Rook v. Dorsett et al

Filing 7

ORDER denying 6 Motion to Strike. Signed by Judge Susan Webber Wright on 7/9/2014. (jak)

Download PDF
IN THE UNITED STATES DISTRICT COURT EASTERN DISTRICT OF ARKANSAS WESTERN DIVISION ELLA ROOK Plaintiff V. PAUL DORSETT and 5J OILFIELD SERVICES LLC Defendants * * * * * * * * * * * * * NO: 4:14CV00235 SWW ORDER Plaintiff filed this personal injury action in state court, and Defendants removed the case to federal court based on diversity of citizenship between the parties and an amount in controversy exceeding $75,000. Now before the Court is Plaintiff’s motion to strike affirmative defenses or, alternatively, for a more definite statement (ECF No. 6). After careful consideration, and for reasons that follow, the motion is denied. In support of her motion to strike, Plaintiff asserts that Defendants lack grounds for asserting affirmative defenses set forth in the answer and that the pleading is void of factual allegations related to the affirmative defenses. Rule 12(f) of the Federal Rules of Civil Procedure permits a court to strike from a pleading “an insufficient defense or any redundant, immaterial, impertinent, or scandalous matter.” However, striking a pleading is an extreme measure, and motions to strike are viewed with disfavor and infrequently granted. Stanbury Law Firm v. Internal Revenue Service, 221 F.3d 1059, 1063 (8th Cir. 2000). If, as Plaintiff contends, there is no support for asserted defenses, it is unlikely that Defendants will pursue them. Furthermore, the Court declines to determine the relevance or sufficiency of asserted defenses without the benefit of a more thorough record. The motion to strike is denied. The alternative relief requested is also denied. Rule 12(e) of the Federal Rules of Civil Procedure provides that “[a] party may move for a more definite statement of a pleading to which a responsive pleading is allowed but which is so vague or ambiguous that the party cannot reasonably prepare a response.” Fed. R. Civ. P. 12(e). Here, the answer is not a pleading1 to which a responsive pleading is allowed, thus Plaintiff is not entitled to relief under Rule 12(e). IT IS THEREFORE ORDERED that Plaintiff’s motion to strike or for a more definite statement (ECF No. 6) is DENIED. IT IS SO ORDERED THIS 9TH DAY OF JULY, 2014. /s/Susan Webber Wright UNITED STATES DISTRICT JUDGE 1 The term “pleading” must be read in connection with Rule 7(a), which enumerates the pleadings permitted under the federal rules as follows: a complaint, an answer, a reply to a counterclaim, an answer to a cross-claim, a third-party complaint, a third-party answer, and pursuant to a court order, a reply to an answer or a third party answer. 2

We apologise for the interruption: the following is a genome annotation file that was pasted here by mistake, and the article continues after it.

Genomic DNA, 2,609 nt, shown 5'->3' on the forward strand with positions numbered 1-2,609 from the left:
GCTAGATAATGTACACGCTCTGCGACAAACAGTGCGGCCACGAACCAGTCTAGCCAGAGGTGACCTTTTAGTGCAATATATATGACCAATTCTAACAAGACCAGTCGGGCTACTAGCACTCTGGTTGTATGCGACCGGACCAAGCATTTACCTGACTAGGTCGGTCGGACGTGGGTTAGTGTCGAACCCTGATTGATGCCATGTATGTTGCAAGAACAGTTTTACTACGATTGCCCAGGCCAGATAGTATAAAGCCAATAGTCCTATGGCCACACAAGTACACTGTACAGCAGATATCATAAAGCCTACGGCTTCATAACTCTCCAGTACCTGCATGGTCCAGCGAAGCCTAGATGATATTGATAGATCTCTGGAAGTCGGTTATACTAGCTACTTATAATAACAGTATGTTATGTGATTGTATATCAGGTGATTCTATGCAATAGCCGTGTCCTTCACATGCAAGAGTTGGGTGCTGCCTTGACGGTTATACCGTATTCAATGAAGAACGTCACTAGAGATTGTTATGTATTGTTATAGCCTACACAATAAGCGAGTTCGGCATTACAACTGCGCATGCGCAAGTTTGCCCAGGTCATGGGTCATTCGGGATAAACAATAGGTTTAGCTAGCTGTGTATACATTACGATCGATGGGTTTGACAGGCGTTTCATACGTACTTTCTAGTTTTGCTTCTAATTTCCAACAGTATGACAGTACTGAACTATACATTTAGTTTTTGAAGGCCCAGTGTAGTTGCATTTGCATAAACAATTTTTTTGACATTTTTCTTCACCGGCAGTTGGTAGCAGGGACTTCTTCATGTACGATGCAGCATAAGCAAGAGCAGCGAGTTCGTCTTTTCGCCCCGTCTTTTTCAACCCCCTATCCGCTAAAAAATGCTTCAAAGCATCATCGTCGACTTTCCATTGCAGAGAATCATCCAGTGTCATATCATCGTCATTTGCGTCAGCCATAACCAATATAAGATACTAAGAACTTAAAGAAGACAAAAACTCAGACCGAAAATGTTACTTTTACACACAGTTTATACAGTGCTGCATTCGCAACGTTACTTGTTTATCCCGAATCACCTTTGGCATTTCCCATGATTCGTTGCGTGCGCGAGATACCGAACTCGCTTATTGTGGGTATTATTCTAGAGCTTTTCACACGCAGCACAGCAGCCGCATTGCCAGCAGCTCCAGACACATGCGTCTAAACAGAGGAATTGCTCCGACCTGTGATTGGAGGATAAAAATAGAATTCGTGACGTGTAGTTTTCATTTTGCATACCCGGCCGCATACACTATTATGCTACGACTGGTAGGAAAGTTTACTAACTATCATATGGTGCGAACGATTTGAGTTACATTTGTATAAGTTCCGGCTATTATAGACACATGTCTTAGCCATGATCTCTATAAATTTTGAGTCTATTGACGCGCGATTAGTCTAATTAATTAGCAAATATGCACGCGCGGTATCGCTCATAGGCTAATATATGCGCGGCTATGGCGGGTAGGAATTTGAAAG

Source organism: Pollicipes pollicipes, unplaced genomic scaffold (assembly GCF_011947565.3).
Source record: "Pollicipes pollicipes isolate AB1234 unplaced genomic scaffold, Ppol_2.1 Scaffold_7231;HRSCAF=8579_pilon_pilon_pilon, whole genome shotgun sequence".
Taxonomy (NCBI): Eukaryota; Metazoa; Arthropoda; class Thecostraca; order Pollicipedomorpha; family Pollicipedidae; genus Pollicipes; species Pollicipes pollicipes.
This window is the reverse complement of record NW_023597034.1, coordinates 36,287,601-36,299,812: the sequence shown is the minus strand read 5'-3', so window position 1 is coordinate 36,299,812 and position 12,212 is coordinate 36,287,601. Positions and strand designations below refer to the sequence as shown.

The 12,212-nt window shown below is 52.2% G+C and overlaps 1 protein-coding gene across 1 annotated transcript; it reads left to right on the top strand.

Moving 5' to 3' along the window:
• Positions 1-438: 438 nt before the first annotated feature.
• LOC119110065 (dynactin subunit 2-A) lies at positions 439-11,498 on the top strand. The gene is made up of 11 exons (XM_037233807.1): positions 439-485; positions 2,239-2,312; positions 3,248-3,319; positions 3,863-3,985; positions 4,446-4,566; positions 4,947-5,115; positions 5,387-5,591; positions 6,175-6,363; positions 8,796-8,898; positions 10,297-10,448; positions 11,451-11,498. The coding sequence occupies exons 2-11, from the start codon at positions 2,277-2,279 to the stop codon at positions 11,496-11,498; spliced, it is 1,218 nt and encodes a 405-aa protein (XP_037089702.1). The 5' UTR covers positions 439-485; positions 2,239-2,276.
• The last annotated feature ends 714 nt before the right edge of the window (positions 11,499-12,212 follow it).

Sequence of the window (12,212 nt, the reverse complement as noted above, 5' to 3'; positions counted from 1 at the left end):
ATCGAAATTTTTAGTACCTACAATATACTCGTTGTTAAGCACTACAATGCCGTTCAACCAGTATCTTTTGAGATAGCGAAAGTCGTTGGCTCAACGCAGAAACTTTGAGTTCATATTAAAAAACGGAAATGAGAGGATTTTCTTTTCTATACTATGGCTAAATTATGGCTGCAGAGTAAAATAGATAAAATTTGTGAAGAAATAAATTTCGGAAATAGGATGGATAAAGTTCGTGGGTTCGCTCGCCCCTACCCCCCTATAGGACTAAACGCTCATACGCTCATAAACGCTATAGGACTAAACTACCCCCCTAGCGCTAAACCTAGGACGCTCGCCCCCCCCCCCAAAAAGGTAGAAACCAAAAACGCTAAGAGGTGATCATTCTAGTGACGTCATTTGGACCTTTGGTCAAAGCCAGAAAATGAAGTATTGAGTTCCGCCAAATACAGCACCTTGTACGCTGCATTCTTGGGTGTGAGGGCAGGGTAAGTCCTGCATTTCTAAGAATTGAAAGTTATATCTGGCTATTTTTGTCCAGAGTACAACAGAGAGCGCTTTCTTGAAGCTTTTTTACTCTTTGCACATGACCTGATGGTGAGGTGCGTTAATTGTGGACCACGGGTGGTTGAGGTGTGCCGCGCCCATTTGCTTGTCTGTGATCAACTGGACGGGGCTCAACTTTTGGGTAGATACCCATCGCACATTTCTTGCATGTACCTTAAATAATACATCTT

Disclaimer: Justia Dockets & Filings provides public litigation records from the federal appellate and district courts. These filings and docket sheets should not be considered findings of fact or liability, nor do they necessarily reflect the view of Justia.

Why Is My Information Online?